With COVID-hit Xi’an city tightly locked down, residents said they are facing the basic challenge of getting food.
More than 13 million residents in Xi’an, the provincial capital of northwestern Shaanxi Province, entered their sixth day of home confinement on Dec. 28.
Initially, one family member was allowed to leave the home to buy necessities every two days, but restrictions soon stepped up. Starting from Dec. 27, residents were barred from leaving their neighborhoods unless permitted to for COVID-19 testing.
A resident in the city’s Yanta district shared about their difficulties buying groceries and other necessities to Chinese-language news outlet NTD, a sister media of The Epoch Times.
“Now, the prices of vegetables have risen a lot … but the problem is you still can’t buy any for even double the price,” said the woman who goes by the surname Wang.
Wang said vegetables are hard to deliver as all the roads in Yanta district have been closed.
Xi’an has banned private vehicles from the roads since Monday. The public security bureau has told residents that breaking the rules could result in 10 days detention and a fine of 500 yuan ($80).
Officials said in a Monday notice that shopping could resume for people in less risky areas once test results come back negative, but did not say exactly when the suspension would be lifted. The city started a new round of mass testing on Monday.
“It feels like a long time,” a 22-year-old resident surnamed Jin told Reuters.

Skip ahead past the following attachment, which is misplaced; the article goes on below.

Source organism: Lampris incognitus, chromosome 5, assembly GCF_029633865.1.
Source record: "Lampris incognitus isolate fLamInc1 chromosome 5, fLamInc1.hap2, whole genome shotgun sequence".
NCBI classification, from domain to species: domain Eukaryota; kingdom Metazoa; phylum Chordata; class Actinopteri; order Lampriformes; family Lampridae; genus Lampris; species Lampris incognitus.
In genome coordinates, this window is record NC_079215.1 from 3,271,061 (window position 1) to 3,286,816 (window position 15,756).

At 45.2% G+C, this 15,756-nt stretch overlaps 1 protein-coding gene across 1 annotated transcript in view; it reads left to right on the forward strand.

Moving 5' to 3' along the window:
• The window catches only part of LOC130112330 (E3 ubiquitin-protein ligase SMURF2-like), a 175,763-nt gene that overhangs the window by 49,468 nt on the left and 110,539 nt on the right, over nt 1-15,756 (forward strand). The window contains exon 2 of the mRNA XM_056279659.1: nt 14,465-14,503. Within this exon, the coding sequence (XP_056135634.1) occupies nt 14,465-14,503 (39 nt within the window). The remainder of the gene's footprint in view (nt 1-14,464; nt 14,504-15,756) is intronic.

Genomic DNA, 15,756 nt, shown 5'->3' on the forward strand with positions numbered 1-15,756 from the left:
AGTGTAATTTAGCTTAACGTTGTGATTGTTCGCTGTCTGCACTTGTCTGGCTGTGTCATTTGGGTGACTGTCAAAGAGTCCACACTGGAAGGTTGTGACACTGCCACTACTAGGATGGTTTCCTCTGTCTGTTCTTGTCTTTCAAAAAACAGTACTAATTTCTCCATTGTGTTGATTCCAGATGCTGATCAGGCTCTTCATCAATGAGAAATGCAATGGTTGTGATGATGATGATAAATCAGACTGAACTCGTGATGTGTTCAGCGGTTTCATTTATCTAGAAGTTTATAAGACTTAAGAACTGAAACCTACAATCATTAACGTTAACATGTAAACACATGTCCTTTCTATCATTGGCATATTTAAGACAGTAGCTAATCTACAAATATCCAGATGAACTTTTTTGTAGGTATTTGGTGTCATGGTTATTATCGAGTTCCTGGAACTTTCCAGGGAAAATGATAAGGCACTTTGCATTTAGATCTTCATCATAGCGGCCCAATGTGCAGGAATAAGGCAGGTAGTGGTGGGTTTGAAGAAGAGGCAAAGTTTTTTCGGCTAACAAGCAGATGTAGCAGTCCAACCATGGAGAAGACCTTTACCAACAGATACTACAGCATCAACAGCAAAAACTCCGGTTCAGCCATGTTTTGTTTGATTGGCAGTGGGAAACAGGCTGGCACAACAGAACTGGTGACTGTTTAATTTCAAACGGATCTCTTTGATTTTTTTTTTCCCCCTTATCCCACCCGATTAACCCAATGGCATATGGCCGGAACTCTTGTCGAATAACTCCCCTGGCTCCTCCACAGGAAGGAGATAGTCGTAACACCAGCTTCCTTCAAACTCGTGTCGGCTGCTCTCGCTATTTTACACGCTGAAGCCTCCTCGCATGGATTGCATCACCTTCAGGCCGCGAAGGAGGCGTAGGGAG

“The fact that I haven’t yet been told when I can shop again makes me a bit anxious,” he said after running out of fresh greens and unable to make orders online without waiting for nearly a week before delivery.
China’s Twitter-like Weibo has been flooded with people complaining about problems getting food.
“I can’t remember how many days I have lived on instant noodles … now, there are no instant noodles left,” wrote a user.
“Residents in Xi’an have no food … please help.”
“I’m really too hungry to sleep,” a user wrote at midnight. “I followed the authorities’ advice not to stock up on food at the beginning of the lockdown … now, my housing compound won’t let me out, and there is no delivery service.”
The hashtag, “Hard to buy groceries in Xi’an” garnered more than 160 million views on Weibo as of Tuesday evening. “[I] feel Xi’an is not hit by the pandemic, but by famine,” a user joked. “All that’s in the news is food,” said another.
Local government-backed media said on Tuesday night that government workers are busy delivering food. Local authorities claimed on Monday that supplies have been stable as they tightened up travel restrictions.
Despite the sweeping measures the Xi’an government has taken, daily infections continue to rise. Xi’an city officially reported 175 new cases on Tuesday, pushing the total infected number to 810 since Dec. 9.
Given the Chinese regime is known to grossly underreport its virus numbers, the official figure is not likely to reflect the true total. But the figure represents the highest reported daily count across China since the outbreak first emerged in Wuhan city.
Cases linked to Xi’an have been detected in five other regions, including China’s capital Beijing. Local authorities are under pressur to contain its latest COVID-19 outbreak driven by the spread of the Delta variant as Beijing is set to hold the Winter Olympics in six weeks, which the regime has pledged will be a “COVID-safe” Games.
Reuters contributed to this report.